CLC

CLC

CHAMPLAIN PARKWAY REDESIGN GUIDELINES

CHAMPLAIN PARKWAY REDESIGN GUIDELINES: Let’s Do it Right March 2016

The following Champlain Parkway Redesign Guidelines emerged from two public meetings at Arts Riot and a number of community discussions in the South End. These are meant to shape a safe and complete streets concept. Ultimately the final Parkway design must include public discussion and use of current day solutions.

BACKGROUND
Plans evolve with time. The current version of the $43 million, 1960’s concept, limited-access Southern Connector highway project no longer addresses our current needs for safety and welfare of Burlington’s South End. In fact, it has become a distraction to good planning and a detriment to sustainable growth. The following general Redesign Guidelines recognize the original Purpose and Need Statement of the Southern Connector, while proposing solutions that are in conformity with 21st century urban transportation concepts. The Guidelines are intended to provide a vision of what this project could/should be.

1.  PINE STREET at Queen City Park Road (QCP)

The current Parkway design is engineered to cut off the south end of the Pine Street where it connects with South Burlington at Queen City Park Road. The dead-ending will worsen the impact on the Queen City Park Road one-way bridge and linkages to Industrial Avenue. This dead-ending will worsen the impact on the Queen City Park Road one-way bridge and linkages to Industrial Avenue. This is the appropriate location for a roundabout intersection. It is important to have roadway connectivity between Pine Street and QCP Road.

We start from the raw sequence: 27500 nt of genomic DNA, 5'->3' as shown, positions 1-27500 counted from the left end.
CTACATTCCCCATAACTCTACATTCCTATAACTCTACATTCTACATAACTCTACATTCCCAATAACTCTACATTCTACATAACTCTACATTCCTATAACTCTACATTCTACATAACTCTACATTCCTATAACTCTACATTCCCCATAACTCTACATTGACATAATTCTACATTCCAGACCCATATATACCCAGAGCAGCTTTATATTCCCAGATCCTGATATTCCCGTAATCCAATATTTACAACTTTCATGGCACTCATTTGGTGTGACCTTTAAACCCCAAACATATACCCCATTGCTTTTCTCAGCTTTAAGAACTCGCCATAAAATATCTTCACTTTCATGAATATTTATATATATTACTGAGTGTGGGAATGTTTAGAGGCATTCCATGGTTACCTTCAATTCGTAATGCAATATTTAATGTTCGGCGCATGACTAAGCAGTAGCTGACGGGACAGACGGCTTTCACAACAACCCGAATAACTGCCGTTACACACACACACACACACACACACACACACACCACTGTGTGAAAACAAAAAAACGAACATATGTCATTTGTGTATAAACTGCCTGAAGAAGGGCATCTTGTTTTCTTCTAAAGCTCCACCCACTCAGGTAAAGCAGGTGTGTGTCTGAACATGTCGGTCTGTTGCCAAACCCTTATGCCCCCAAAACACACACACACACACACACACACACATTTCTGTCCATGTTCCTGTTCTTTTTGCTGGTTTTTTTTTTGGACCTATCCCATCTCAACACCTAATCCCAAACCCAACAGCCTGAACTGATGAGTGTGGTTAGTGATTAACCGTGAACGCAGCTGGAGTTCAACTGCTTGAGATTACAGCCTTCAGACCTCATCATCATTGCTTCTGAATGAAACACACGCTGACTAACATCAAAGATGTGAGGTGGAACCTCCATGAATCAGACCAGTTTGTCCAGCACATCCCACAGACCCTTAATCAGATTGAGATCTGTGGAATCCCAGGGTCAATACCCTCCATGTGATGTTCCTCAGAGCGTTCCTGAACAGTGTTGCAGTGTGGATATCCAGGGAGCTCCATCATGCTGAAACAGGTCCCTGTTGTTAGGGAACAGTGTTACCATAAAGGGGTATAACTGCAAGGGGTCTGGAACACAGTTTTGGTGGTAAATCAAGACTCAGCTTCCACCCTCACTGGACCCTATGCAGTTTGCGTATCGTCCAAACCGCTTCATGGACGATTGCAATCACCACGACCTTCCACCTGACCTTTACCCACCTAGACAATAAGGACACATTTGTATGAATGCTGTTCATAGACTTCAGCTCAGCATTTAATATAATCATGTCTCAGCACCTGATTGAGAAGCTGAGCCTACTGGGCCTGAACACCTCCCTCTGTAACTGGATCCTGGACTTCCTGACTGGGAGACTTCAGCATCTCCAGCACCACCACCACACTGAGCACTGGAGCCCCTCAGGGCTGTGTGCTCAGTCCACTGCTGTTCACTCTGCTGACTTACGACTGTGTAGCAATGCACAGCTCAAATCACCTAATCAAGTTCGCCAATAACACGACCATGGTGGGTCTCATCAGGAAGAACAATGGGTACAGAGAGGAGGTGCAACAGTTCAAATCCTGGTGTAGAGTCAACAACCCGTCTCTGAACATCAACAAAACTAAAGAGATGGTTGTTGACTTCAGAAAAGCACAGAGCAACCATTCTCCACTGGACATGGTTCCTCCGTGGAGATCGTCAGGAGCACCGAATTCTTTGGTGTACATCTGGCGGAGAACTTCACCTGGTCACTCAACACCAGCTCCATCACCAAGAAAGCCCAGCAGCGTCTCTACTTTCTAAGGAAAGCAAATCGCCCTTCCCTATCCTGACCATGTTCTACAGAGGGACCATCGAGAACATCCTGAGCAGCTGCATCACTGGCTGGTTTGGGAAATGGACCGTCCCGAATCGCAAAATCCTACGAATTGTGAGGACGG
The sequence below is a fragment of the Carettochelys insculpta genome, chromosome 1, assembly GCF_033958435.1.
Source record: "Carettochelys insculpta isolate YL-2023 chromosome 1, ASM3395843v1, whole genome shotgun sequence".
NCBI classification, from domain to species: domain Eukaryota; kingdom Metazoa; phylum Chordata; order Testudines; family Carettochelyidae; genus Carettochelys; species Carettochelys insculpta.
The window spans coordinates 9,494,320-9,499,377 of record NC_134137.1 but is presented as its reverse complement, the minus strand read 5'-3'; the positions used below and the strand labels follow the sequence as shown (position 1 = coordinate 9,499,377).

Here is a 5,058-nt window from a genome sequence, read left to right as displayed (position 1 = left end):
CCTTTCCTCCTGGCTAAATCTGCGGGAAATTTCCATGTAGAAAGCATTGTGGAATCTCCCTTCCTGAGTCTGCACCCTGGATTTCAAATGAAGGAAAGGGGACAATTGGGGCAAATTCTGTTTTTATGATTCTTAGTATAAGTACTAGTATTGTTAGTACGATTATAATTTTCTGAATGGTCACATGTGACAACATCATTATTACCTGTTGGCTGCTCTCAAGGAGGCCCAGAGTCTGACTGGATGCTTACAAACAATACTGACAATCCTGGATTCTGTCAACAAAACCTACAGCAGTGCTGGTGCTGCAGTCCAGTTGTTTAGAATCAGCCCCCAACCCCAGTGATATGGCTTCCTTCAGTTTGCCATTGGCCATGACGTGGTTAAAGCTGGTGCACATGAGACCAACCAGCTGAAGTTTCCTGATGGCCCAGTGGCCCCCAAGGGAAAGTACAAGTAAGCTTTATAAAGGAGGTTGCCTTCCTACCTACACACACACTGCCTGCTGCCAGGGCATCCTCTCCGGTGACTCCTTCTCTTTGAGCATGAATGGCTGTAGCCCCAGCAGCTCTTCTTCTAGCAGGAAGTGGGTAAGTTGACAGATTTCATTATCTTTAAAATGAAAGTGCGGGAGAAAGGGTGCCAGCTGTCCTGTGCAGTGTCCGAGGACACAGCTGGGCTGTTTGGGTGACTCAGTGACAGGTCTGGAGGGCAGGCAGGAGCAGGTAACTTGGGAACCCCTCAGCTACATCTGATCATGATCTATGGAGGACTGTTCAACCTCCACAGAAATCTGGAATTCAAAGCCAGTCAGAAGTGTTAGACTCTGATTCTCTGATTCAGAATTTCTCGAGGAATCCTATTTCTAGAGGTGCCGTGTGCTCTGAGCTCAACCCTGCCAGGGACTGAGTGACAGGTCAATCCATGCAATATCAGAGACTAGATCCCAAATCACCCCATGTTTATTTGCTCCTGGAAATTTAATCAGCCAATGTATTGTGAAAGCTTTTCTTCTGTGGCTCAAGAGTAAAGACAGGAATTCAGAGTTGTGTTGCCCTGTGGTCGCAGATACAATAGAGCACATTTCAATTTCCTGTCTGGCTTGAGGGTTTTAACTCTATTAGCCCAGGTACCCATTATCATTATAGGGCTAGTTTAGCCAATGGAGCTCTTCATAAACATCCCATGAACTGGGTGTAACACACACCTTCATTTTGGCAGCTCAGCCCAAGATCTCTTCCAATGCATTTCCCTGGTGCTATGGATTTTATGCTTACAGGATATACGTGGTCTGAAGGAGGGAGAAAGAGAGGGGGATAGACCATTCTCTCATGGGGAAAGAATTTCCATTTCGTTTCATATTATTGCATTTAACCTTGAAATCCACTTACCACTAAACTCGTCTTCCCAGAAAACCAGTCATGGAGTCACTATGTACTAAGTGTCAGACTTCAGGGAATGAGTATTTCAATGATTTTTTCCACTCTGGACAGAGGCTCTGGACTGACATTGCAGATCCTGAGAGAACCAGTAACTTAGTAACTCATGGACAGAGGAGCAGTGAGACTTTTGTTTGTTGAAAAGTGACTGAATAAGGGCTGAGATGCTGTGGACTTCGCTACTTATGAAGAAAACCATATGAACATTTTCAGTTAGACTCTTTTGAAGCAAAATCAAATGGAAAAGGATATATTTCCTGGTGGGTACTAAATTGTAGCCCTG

2 . PARKWAY C-1 Segment (built)

The I-189 C-1 Segment is the paved segment of highway currently being used for commuter parking, neighborhood dog walks, and children‘s bike and skateboard practice. These community activities have take root over the last decades. How this highway is reclaimed is critical. The impact of truck traffic through the neighborhoods will be diminished by the C-1 Segment and its connection to Industry Avenue at Home Ave. The highway can best integrate into the street network with a roundabout connection. A park’ n’ ride / multi-modal facility for Burlington. The Parkway right-of-way (ROW) provides a perfect opportunity.
With the change from a 4-lane highway to a two-lane road, the ROW width can accommodate a linear transit or park ‘n’ ride facility.

3. PARKWAY C-2 Segment (unbuilt)

The Redesign Guidelines promote the change of the C-2 Segment from a segregated limited-access highway to a “Complete Street.” This means the length of Batchelder and Briggs continue to have active intersections at Morse, Lyman, and Ferguson. The dead-ending of streets or the need for separate service road are eliminated with the redesign. The Parkway intersections accommodate trucks and access to the proposed City Market grocery store and other businesses.

4, PARKWAY at FLYNN AVENUE (ends)